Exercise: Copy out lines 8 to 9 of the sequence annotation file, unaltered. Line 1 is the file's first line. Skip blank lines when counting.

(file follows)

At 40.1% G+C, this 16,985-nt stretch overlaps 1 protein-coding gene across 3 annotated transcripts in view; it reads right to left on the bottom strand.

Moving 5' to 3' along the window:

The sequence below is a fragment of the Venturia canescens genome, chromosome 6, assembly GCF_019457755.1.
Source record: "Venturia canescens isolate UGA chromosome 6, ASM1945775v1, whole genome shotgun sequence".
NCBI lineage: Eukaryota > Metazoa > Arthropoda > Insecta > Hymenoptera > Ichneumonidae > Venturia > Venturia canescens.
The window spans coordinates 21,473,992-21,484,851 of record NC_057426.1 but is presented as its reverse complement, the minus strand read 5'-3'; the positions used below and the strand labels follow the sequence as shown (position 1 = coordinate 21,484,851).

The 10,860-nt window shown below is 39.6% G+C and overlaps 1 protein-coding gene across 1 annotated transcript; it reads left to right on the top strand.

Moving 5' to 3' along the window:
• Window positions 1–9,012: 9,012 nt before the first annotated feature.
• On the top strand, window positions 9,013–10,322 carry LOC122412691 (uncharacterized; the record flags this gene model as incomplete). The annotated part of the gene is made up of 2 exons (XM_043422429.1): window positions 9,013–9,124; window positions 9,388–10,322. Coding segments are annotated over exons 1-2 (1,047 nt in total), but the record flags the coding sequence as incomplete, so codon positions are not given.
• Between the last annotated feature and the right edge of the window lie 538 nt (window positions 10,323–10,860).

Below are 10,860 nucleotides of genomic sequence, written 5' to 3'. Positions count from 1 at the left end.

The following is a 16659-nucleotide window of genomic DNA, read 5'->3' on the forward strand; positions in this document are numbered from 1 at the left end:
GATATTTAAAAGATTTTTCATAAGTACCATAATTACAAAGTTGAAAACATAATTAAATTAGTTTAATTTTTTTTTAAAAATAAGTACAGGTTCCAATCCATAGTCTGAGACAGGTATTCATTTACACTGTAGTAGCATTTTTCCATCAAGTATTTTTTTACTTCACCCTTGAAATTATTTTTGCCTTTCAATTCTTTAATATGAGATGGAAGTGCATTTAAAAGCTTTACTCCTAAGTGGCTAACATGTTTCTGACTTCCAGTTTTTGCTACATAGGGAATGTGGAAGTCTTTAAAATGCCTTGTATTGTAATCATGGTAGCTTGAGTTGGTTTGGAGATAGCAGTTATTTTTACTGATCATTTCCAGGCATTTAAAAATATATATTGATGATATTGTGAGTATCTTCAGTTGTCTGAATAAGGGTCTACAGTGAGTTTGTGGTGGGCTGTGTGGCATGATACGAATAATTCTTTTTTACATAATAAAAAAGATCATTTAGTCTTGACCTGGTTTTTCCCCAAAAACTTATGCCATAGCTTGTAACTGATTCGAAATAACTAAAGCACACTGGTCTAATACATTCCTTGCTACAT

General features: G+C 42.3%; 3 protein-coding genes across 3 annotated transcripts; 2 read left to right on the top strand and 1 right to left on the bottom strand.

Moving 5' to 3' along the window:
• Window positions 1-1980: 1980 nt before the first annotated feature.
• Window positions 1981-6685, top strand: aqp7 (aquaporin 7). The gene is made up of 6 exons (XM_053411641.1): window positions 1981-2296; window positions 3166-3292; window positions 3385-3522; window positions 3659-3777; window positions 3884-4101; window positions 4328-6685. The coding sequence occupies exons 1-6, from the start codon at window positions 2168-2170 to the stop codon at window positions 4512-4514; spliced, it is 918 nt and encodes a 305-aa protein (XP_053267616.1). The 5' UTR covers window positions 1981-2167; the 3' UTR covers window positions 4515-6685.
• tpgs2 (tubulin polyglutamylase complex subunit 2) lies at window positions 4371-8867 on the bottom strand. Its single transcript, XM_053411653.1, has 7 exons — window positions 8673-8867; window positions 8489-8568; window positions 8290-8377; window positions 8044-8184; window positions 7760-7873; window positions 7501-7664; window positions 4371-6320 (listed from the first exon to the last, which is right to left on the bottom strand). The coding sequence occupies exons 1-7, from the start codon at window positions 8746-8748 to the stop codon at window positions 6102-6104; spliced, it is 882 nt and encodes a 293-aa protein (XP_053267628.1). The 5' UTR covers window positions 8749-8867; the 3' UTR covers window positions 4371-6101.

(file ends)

Moving 5' to 3' along the window:
• Window positions 1–9,012: 9,012 nt before the first annotated feature.